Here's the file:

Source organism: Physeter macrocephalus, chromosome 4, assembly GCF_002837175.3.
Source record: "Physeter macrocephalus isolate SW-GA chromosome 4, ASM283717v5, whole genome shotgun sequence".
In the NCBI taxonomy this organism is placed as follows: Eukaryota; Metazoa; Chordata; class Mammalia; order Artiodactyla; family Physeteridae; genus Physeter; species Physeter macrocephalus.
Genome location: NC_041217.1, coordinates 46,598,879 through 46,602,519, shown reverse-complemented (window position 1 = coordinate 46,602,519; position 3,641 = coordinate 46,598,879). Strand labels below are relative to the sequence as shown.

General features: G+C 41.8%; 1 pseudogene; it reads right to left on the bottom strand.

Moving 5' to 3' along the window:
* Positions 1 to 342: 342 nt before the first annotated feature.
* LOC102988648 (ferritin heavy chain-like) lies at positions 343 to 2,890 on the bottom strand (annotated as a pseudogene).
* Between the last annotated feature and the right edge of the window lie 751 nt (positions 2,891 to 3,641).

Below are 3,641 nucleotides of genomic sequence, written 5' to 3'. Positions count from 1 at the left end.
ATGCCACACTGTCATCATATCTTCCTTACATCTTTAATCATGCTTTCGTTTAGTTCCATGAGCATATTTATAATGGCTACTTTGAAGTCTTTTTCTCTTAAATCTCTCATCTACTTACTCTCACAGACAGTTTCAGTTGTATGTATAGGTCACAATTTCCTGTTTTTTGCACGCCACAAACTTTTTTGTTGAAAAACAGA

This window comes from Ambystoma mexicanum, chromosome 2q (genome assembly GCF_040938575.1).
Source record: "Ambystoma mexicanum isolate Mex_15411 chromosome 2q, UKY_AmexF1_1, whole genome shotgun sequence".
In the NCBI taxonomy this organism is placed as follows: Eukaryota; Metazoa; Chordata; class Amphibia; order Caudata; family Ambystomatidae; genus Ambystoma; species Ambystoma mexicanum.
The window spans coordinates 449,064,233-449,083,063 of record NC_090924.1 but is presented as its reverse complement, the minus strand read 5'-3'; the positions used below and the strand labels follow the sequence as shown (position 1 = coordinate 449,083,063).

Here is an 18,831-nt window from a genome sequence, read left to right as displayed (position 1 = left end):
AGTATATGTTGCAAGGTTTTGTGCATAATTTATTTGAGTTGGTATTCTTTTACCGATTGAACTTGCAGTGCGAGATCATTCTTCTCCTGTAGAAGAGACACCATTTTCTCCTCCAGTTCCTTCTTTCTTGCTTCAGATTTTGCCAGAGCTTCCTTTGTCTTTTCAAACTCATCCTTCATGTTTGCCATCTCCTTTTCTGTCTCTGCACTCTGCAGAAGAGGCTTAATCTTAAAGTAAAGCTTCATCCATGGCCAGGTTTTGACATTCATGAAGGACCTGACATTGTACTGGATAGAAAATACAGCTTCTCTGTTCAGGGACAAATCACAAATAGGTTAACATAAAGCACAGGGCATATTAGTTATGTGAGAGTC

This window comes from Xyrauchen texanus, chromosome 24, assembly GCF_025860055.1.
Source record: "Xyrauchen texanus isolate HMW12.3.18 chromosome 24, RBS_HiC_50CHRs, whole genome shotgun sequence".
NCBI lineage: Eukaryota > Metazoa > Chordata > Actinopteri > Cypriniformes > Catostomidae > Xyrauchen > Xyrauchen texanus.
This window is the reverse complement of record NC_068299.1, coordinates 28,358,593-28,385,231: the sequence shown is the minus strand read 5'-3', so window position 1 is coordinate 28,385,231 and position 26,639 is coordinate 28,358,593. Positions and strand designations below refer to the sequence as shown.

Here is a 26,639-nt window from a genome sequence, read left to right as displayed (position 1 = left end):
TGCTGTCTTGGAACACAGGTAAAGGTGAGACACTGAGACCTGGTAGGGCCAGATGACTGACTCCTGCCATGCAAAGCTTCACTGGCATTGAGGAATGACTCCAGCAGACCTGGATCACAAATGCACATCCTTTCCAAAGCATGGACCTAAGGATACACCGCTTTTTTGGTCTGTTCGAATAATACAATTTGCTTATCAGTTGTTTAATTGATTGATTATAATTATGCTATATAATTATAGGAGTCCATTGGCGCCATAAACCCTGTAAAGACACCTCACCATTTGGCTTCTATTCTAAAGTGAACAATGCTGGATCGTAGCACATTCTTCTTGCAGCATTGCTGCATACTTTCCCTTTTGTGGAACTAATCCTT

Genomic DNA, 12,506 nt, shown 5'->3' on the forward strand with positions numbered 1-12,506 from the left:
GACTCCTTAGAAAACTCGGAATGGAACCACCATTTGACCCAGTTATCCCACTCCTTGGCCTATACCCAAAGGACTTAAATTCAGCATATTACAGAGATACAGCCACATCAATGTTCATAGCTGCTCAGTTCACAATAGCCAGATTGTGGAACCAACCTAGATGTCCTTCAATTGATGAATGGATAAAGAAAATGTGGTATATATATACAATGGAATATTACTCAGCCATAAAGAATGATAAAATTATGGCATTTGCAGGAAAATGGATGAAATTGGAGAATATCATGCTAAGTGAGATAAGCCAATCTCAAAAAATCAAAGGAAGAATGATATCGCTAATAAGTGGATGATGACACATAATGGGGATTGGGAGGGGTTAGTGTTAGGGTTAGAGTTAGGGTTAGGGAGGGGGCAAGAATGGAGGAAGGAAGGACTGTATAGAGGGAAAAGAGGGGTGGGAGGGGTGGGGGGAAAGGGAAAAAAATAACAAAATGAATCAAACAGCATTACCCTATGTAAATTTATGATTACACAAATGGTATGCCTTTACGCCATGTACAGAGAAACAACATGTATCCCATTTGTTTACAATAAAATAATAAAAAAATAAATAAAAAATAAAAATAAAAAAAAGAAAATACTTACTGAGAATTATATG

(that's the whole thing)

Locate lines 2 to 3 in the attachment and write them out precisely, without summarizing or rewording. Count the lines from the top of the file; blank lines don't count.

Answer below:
Source record: "Physeter macrocephalus isolate SW-GA chromosome 4, ASM283717v5, whole genome shotgun sequence".
In the NCBI taxonomy this organism is placed as follows: Eukaryota; Metazoa; Chordata; class Mammalia; order Artiodactyla; family Physeteridae; genus Physeter; species Physeter macrocephalus.